Texas at the forefront of national push on fetal pain legislation
Tamir Kalifa, AP
North Carolina and Texas edged closer this past week to passing legislation that would essentially shut down nearly all abortion clinics in both states, abortion rights advocates argue.
In Texas, the GOP-controlled Senate stood poised Friday night to approve a bill passed earlier in the week by the House. Gov. Rick Perry is poised to sign it. Debate continued late into the night, briefly stalled by loud protests in the gallery.
"The overall impact if all of these provisions stand will be that most women in Texas will not be able to get abortions,” said Janet Crepps, senior counsel for the Center for Reproductive Rights.
Crepps said that several similar provisions have been passed by a number of states in recent years and that several of these have been suspended by judicial action.
The battle in Texas drew national attention late last month when Sen. Wendy Davis, a Democrat, stood for 11 hours to filibuster the bill at the close of the regular legislative session, with raucous support from the gallery.
Texas Republicans responded by calling a special legislative session, and on Wednesday the Texas House, on a 96-49 vote, passed the bill, which would outlaw most abortions after 20 weeks of pregnancy, require abortion doctors to have hospital admitting privileges, and impose ambulatory surgical center standards on abortion clinics.
The 20-week fetal pain provision drew the most attention, Crepps said, but added that other provisions in the bill have a more direct impact on abortion availability.
The surgical center standard alone would close all but five of 42 abortion clinics in the Lone Star State, Crepps said, requiring retrofitting for air systems and hallway widths that she said have nothing to do with patient safety.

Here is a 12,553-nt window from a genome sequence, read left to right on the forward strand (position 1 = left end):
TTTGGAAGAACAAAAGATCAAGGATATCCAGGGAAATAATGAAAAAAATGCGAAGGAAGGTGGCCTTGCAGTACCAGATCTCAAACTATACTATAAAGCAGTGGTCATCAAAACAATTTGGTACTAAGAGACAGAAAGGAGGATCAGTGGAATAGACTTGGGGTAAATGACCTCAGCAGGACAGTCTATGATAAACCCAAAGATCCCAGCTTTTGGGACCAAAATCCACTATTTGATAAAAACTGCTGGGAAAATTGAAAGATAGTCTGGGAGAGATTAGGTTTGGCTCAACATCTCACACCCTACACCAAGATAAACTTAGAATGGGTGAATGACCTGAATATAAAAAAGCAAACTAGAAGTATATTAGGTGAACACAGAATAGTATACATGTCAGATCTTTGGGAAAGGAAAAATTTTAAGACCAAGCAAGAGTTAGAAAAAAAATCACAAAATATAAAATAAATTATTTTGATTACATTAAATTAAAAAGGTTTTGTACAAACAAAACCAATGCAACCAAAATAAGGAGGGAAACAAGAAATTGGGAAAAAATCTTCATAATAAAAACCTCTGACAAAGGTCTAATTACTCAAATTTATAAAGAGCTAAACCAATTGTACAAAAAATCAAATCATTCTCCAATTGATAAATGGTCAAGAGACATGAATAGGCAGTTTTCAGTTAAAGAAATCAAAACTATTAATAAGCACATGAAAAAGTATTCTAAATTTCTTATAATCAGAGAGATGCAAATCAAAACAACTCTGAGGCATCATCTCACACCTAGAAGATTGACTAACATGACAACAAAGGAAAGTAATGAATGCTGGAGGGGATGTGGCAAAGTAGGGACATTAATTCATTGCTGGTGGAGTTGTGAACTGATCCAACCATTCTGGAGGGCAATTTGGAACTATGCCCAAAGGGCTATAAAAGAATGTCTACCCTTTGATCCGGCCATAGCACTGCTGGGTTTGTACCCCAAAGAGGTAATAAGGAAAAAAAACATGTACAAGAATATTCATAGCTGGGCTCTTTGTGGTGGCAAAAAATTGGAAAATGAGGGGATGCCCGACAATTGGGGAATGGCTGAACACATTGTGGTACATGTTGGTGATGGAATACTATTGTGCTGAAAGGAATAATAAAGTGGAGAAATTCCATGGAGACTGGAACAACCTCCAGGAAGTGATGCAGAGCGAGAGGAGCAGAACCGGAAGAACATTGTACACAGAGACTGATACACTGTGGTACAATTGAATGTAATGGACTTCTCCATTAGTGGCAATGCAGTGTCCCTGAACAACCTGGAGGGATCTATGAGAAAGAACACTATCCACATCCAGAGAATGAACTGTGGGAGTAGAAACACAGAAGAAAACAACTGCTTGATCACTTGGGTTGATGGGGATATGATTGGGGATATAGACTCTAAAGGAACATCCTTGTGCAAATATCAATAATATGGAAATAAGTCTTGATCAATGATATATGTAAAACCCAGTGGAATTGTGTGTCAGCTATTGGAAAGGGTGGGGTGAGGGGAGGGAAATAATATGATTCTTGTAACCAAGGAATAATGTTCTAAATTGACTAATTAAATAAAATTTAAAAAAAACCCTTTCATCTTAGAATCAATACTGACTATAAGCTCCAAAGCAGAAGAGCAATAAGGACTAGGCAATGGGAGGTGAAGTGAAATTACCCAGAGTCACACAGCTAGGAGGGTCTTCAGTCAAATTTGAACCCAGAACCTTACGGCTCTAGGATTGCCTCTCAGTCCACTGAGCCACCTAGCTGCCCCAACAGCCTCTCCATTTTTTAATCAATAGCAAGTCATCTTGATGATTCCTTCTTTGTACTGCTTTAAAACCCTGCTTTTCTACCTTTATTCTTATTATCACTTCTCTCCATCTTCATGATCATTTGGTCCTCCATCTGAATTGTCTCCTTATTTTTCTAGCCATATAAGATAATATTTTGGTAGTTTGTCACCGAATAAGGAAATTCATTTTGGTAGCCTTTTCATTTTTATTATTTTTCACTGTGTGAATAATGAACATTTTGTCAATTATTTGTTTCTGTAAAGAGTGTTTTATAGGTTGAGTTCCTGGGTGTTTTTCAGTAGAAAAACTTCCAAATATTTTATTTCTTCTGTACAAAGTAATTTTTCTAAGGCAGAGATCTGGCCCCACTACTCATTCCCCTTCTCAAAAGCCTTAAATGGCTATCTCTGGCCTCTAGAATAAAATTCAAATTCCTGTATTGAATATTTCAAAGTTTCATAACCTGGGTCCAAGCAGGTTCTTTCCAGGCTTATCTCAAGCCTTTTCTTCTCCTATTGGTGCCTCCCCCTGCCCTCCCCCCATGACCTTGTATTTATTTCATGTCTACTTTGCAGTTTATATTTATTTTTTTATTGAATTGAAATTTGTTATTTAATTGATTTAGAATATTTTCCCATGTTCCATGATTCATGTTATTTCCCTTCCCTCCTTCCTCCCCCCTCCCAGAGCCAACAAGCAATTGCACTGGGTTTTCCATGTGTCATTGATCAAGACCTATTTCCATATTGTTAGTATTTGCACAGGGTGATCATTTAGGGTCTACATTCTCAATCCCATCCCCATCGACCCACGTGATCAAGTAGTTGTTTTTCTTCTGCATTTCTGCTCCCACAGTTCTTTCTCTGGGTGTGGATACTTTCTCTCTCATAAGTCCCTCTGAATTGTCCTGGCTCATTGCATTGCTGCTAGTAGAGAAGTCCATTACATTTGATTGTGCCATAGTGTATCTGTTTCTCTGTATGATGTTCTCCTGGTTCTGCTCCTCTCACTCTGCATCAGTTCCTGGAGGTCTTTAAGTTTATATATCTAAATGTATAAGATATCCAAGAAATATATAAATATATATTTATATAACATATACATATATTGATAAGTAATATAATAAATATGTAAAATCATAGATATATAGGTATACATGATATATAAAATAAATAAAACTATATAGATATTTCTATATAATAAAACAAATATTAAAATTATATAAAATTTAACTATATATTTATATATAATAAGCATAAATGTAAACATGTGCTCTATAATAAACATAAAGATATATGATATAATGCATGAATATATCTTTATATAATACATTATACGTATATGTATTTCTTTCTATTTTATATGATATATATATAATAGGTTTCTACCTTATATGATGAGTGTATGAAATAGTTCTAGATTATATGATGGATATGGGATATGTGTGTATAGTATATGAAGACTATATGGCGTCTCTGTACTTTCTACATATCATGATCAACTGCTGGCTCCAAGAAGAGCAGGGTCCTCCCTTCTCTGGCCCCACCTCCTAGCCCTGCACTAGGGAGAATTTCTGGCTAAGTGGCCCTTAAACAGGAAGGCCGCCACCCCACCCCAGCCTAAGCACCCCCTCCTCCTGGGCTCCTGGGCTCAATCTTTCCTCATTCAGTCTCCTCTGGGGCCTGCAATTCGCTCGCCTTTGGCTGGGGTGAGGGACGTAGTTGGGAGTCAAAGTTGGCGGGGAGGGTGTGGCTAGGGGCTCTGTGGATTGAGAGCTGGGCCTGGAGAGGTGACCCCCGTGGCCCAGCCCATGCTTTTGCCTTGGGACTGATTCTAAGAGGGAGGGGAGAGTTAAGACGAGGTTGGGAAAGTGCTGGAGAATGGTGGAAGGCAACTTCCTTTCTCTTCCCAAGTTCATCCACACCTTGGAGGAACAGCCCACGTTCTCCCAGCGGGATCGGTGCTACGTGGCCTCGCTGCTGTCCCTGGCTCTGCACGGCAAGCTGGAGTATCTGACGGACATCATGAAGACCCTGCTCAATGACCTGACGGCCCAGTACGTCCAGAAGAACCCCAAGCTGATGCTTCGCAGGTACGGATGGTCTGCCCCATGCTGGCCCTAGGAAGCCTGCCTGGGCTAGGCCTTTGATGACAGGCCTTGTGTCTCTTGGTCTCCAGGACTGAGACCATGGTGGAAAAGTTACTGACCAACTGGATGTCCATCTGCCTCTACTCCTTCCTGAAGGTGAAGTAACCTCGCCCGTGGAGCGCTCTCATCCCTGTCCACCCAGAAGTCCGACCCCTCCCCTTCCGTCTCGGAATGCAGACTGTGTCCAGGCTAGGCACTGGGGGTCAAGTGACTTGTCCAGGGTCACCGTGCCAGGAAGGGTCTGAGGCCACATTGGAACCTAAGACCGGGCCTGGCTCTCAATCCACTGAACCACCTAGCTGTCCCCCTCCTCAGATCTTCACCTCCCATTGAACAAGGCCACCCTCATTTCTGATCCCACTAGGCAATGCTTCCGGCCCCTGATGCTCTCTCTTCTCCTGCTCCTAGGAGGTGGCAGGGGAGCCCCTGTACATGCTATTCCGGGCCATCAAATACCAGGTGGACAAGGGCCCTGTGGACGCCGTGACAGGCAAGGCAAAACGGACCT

In North Carolina, Republicans in the House inserted language into an unrelated bill on Thursday. The abortion provision would require North Carolina abortion clinics to meet ambulatory surgical center standards.
As in Texas, this requirement could significantly reduce abortion availability in North Carolina. Currently, only one abortion clinic in the state meets that standard, opponents argued.
The North Carolina Senate had passed a similar measure last week, also attached to an unrelated bill, but the Republican governor requested changes. Critics on both cases argued that the effort sidesteps the traditional hearings and deliberation used to craft legislation.
Changing laws across the country
Texas would become the 12th state to ban abortions after 20 weeks and the 10th to do so using a fetal pain justification, according to Carole Tobias, president of the National Right to Life Committee. Arizona passed a 20-week abortion ban but did so using the mother’s safety as the rationale, not fetal pain.
Fetal pain is a relatively new front and a hotly contested science. Advocates on both sides assert that the facts are clear, but much of this hinges on interpretations of what it means to feel pain and whether it requires consciousness or awareness.
It’s hard to say for sure what a fetus younger than 24 weeks experiences in terms of pain, said Dr. Sessions Cole of the Department of Pediatrics at the Washington University School of Medicine in St. Louis.
“There is a continuum here, rather than an on-off switch,” Cole said. Cole said he doubts that a fetus experiences pain as we understand it before 24 weeks, but said there is a great deal of ambiguity and contested science.
Tobias said that the politics of abortion are much more complicated than one might get from reading the Gallup poll, which regularly shows a sharply divided electorate over the issue of abortion.
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